artificial_intelligence

Artificial intelligence is becoming more and more a part of everyday life, from self-driving cars to voice-based interactions with machines.

It’s found in health care, psychology, marketing, education, business, games and more.

Now the BBC has profiled one new application that writes ad copy for products sold online.

At the rate of 20,000 lines per second. Millions of lines per day.

Some examples are “Inflatable duck baby pool with canopy” and “Hot selling colorful temporary full arm tattoo for men.”

The report explains it’s found on e-commerce site Alibaba, which has been called China’s answer to eBay.

“You’ll find images and descriptions of anything you could wish to buy, from kitchen sinks to luxury yachts,” BBC News said. “Every item has a short headline, but most are little more than lists of keywords: hand-picked search terms to ensure this USB phone charger or that pair of flame-resistant overalls float to the top in a sea of thousands upon thousands of similar items.

“It sounds simple, but there’s an art to this copywriting. Yet Alibaba recently revealed that it is training an artificial intelligence to generate these item descriptions automatically. … They’re writing advertising copy, 20,000 lines of it a second.”

The computer program was launched by Alimama, an arm of the online sales company. The AI applies deep learning and natural-language processing technology to create descriptions of millions of items on the site.

A corporate official said: “The tool removes the inconvenience of having to spend hours seeking design inspiration by looking at competitor listings and manufacturer sites. The user can create their ideal copy with just a couple of clicks.”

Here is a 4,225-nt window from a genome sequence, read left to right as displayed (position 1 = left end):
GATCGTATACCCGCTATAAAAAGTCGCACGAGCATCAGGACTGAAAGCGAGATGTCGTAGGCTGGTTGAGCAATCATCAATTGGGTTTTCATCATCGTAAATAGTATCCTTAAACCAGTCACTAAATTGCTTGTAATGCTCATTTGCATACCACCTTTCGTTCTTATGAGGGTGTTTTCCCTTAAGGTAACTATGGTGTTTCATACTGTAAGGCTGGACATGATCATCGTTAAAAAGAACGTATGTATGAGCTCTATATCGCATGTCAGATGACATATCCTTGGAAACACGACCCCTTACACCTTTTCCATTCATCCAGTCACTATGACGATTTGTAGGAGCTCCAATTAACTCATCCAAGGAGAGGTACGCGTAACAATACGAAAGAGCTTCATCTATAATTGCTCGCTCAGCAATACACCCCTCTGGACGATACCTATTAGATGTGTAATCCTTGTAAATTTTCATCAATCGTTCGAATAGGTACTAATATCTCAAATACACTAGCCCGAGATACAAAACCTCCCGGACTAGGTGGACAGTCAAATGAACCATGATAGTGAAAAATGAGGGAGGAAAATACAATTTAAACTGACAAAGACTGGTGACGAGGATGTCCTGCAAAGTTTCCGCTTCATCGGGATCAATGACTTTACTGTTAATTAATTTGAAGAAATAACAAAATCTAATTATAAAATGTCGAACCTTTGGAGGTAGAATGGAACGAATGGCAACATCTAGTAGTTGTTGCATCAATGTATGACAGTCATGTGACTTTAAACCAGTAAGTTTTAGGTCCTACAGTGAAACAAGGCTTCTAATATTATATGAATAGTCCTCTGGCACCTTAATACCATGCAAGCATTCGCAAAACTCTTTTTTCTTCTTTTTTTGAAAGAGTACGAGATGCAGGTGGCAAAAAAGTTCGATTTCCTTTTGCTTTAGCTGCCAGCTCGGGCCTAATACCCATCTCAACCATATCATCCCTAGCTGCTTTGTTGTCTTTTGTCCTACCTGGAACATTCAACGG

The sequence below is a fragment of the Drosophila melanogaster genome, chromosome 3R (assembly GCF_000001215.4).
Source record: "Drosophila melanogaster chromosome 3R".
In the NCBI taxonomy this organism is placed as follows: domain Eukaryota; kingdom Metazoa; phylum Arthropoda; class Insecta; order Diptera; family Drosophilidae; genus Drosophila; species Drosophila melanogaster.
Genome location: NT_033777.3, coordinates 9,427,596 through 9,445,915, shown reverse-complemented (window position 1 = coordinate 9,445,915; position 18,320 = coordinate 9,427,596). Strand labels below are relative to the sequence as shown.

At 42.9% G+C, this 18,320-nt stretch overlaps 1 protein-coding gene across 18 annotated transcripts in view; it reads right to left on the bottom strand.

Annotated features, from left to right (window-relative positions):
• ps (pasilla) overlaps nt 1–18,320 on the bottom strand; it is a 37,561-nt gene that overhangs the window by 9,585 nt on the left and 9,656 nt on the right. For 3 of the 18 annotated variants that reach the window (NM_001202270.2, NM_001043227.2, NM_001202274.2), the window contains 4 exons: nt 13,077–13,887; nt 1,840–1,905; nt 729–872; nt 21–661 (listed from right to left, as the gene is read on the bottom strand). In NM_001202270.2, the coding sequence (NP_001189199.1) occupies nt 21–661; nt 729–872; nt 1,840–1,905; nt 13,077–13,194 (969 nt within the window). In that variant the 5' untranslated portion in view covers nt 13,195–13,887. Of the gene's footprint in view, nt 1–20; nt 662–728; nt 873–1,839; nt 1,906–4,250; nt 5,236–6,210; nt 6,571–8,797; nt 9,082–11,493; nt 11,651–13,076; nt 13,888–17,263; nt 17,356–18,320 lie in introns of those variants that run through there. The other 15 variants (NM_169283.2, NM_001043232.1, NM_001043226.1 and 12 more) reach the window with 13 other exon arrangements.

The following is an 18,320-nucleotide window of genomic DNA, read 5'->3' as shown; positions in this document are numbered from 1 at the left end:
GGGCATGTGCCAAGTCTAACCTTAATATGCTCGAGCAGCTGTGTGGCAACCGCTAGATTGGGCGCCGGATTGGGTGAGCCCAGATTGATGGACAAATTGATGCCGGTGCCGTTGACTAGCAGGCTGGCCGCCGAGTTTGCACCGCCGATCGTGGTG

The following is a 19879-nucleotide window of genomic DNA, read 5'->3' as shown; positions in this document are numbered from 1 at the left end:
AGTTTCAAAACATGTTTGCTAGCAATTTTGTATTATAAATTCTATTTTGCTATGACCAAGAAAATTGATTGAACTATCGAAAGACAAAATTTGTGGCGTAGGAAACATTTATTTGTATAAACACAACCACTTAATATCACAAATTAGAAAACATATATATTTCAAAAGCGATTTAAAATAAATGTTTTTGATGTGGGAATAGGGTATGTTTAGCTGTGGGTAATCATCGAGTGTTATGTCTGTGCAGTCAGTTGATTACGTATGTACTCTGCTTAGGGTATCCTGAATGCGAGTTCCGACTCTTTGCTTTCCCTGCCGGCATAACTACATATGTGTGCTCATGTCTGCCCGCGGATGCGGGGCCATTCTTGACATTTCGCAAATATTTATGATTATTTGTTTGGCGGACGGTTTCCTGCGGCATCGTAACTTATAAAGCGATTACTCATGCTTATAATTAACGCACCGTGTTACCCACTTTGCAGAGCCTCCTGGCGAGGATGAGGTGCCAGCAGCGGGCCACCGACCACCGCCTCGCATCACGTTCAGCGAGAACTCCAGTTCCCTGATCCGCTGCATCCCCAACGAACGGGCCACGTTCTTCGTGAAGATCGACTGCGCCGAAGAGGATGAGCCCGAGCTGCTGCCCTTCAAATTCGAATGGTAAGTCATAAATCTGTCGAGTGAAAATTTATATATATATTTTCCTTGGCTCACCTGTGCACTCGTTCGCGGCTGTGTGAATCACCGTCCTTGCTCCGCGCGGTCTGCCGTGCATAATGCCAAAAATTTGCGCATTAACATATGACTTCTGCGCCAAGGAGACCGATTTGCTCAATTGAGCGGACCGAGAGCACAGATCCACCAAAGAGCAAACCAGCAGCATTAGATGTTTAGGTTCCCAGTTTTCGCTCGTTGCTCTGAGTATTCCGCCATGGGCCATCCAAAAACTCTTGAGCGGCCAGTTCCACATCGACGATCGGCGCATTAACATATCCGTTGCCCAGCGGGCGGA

BBC reported June Wang of University College London explained the system works because the goal is clear.

“You want to maximize the number of people that click and then buy,” he said. “We’re not talking about generating art.”

It works for people who provide a link to an item for which a description is needed.

There are then options for copy and Alibaba said the user “can then alter everything from the length to tone, as they see fit.”

The company said its tool handles 20,000 lines of copy per second and it is being used nearly a million times a day.

BBC said it’s not just Alibaba.

“The company’s main rival JD.com says it is also using software – which it calls an ‘AI writing robot’ – to generate item descriptions. According to tech website ZDNet, JD.com’s system can produce more than 1,000 ‘pieces of content’ a day and has a flair for flowery language, describing wedding rings as symbolizing ‘holy matrimony drops from the sky,'” BBC reported.

Mark Riedl of the Georgia Institute of Technology told BBC it’s the kind of chore “generative systems” have become adept with.

“You can take an image or a few keywords and produce something that looks like a product description,” he said, pointing out that’s where AI often falls short.

“AI is really good at generic formats but the more you want to specialize or customize it becomes a much, much harder problem,” he said.

Most ordinary ad supply companies already track consumers and tailor the ads consumers see to their previous traffic online.

Wang told BBC the technology already is being developed to generate consumer-specific ads, including images and sound.

“Or in Alibaba’s hands, such a system could generate a bespoke item description, designed to appeal to your individual preferences, based on what it knows about your purchasing habits,” the report said.

BBC said the AI systems are getting smarter but are they getting more creative?

“Here’s a famous six-word story by Ernest Hemingway: ‘For sale: baby shoes, never worn.’ It’s ad copy, similar to the descriptions churned out by Alibaba’s AI. But the emotional resonance of Hemingway’s words comes from his deep understanding of a human life that machines do not have. Even if they produced those words, we would not react to them in the same way.”

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